Office of Technology Transfer Director Allen Morris
Office of Technology Transfer Director Allen Morris

The University of Louisville will be showing Kentucky’s other colleges and universities how to translate intellectual property and innovations into market-ready products and startups. UofL is partnering with the University of Kentucky in the new Commonwealth Commercialization Center (C3) which has been announced by Governor Matt Bevin.

C3 is being partially funded by a $1.2 million grant from the Cabinet for Economic Development’s KY Innovation office, which will lead the new effort.

The idea behind the center is to have one place for Kentucky schools, their faculty and students to find ideas and support for commercializing their inventions with much of the expertise coming from UofL and UK. There is also hope that companies looking to invest in Kentucky will reach out to C3 to find research or innovation help.

“C3 enables all of our colleges and universities to share resources to support commercialization, to mobilize capital and to transform that research into fuel for economic growth” Bevin said.

The Office of Technology Transfer will be the point department for UofL on the project.  

“The University of Louisville has long been a driver of innovation and the translation of technologies into the marketplace,” said UofL president Neeli Bendapudi. “We are excited to partner with the cabinet and UK to disseminate our vast knowledge and successes in commercialization for the advancement of the commonwealth.”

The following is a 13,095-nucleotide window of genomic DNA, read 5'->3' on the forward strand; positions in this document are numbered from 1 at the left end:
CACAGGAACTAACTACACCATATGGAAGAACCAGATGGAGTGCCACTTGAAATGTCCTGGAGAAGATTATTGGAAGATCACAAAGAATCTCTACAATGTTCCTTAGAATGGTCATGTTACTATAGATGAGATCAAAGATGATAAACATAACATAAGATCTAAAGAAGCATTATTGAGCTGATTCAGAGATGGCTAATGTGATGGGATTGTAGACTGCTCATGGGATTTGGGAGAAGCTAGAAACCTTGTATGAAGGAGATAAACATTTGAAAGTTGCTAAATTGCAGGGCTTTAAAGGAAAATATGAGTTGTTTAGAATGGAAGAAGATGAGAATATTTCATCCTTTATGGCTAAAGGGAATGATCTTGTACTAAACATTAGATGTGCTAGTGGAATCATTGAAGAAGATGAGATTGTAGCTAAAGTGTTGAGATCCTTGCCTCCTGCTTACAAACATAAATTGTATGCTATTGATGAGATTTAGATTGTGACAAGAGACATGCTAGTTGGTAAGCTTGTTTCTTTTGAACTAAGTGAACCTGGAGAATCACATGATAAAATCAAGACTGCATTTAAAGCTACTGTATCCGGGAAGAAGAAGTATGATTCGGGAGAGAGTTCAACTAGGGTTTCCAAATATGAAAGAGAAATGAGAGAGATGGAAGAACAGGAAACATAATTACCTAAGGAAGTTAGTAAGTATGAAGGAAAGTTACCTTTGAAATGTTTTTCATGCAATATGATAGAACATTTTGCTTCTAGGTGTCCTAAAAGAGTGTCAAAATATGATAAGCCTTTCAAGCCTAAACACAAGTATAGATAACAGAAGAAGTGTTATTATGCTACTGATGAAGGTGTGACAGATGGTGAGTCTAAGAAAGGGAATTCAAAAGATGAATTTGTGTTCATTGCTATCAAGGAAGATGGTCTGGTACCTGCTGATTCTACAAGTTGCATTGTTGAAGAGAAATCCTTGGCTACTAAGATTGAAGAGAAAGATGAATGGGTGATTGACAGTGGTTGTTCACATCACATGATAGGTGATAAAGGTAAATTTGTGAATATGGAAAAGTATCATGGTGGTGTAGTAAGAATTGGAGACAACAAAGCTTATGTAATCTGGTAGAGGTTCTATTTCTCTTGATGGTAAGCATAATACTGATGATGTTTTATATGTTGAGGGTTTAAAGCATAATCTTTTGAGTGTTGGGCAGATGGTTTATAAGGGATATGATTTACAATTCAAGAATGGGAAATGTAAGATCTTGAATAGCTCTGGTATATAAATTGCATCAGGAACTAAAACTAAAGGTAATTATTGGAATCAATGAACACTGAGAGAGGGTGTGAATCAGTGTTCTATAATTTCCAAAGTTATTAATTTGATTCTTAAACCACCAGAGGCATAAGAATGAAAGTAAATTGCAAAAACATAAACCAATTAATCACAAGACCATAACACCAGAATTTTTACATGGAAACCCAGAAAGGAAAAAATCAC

Mark Hebert
Following a 28-year career as a radio and television reporter, Mark Hebert joined the University of Louisville as the Director of Media Relations in 2009, serving as the main spokesperson. In 2015, Mark was named Director of Programming and Production. He’s now producing and hosting a radio show about “all things UofL”, overseeing the university’s video and TV productions and promoting UofL’s research operation. Mark is best known for his 22 years as the political and investigative reporter for WHAS-TV in Louisville where he won numerous awards for breaking stories, exposing corruption and objectively covering Kentucky politics. In 2014, Mark was inducted into the Kentucky Journalism Hall of Fame.